It states that PSC or SOEs means ‘a company, whether public or private, which is directly or indirectly controlled, beneficially owned or not less than fifty one percent of the voting securities or voting power of which are held by the Government or any instrumentality or agency of the Government or a statutory body, or in respect of which the Government or any instrumentality or agency of the Government or a statutory body, has otherwise power to elect, nominate or appoint majority of its directors, and includes a public sector association not for profit, licensed under section 42 of the Ordinance.’

In a report titled ‘State-Owned Enterprises in Asia: National practices for performance evaluation and management’ (2016), the OECD highlighted that the PSCs are joint-stock companies of the nature of limited liability in Pakistan, with state holding a significant position in it. The organization compiled the report after it received responses to a questionnaire from the relevant authorities of a select group of countries.

It is not to say that the private sector is not in somewhat good shape overall, but to understand significant shortcomings about its capacity and the need for improving the economic environment, including initiating substantial reforms for the private sector by the government.

As reforms for SOEs are underway and the enabling environment – improved economic institutions – is approached, it, therefore, could make sense to exploit this avenue further to allow greater participation of private sector, including adopting MOE framework. It would also mean the need for more significant reform of stock-exchanges and overall reducing market failures in the country, especially, those that do not allow a muchneeded reduction in information asymmetry and transaction costs.

The same report highlights (see Table 1) that ‘among the world’s 2000 largest companies, 644 are located in Asia, of which about one third have at least 10% state ownership’. Currently, Pakistan follows the ‘decentralized’ SOE ownership model, whereby only the respective ‘line ministries’ are responsible for exercising ownership of SOEs, and include among others, Ministry of Petroleum and Natural Resources, Ministry of Finance, Ministry of Water and Power, Ministry of Railways, and Ministry of Ports and Shipping.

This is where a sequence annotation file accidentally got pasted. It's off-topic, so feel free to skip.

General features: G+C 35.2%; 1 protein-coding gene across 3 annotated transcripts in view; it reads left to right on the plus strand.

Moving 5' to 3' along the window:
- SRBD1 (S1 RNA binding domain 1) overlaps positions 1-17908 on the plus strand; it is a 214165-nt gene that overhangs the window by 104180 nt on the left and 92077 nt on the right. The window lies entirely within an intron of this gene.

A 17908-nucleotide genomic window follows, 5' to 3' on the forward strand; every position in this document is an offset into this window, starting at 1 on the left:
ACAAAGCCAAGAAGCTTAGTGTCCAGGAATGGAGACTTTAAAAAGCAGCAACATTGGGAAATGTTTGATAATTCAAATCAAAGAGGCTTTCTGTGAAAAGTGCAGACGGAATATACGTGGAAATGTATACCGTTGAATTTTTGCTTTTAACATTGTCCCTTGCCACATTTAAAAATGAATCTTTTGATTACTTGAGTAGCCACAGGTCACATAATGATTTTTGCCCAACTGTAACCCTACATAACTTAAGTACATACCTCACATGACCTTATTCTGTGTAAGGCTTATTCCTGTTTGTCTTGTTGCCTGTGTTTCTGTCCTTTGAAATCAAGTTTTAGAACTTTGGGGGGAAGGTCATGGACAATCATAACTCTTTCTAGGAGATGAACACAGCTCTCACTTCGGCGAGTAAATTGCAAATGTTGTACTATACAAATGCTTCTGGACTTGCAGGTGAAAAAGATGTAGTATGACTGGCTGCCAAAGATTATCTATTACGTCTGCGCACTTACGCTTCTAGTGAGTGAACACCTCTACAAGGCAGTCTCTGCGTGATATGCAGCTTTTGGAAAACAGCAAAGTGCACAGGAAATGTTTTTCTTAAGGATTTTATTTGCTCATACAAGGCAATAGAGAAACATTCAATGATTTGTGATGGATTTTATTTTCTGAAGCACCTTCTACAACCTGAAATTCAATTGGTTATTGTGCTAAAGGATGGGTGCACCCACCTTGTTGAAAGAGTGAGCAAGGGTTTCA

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Although Pakistan intends to create a holding company to improve the efficiency of SOEs, the table shows that China, Indonesia, and Korea – all performing a lot better than Pakistan in terms of SOEs performance – have adopted a very centralized model. Hence, Pakistan should look into the practices of these countries in this regard. In Pakistan, the table also shows, the private sector/companies have also not performed as well as they should have.

Not a single company made it to the list of top 2,000 largest companies globally as against 8 in Philippines and 12 in Malaysia, which among other reasons regarding the availability of finance to the private sector, could be the result of negative fallout of the lack of presence of pre-requisites – strong economic institutions and all. Hence, the capacity of the domestic private sector is also not that convincing as may be trumpeted otherwise when euphoria is whipped-up in media and scholarship; it may be grounded more in idealism than ground realities.

It is not to say that the private sector is not in somewhat good shape overall, but to understand significant shortcomings about its capacity and the need for improving the economic environment, including initiating substantial reforms for the private sector by the government.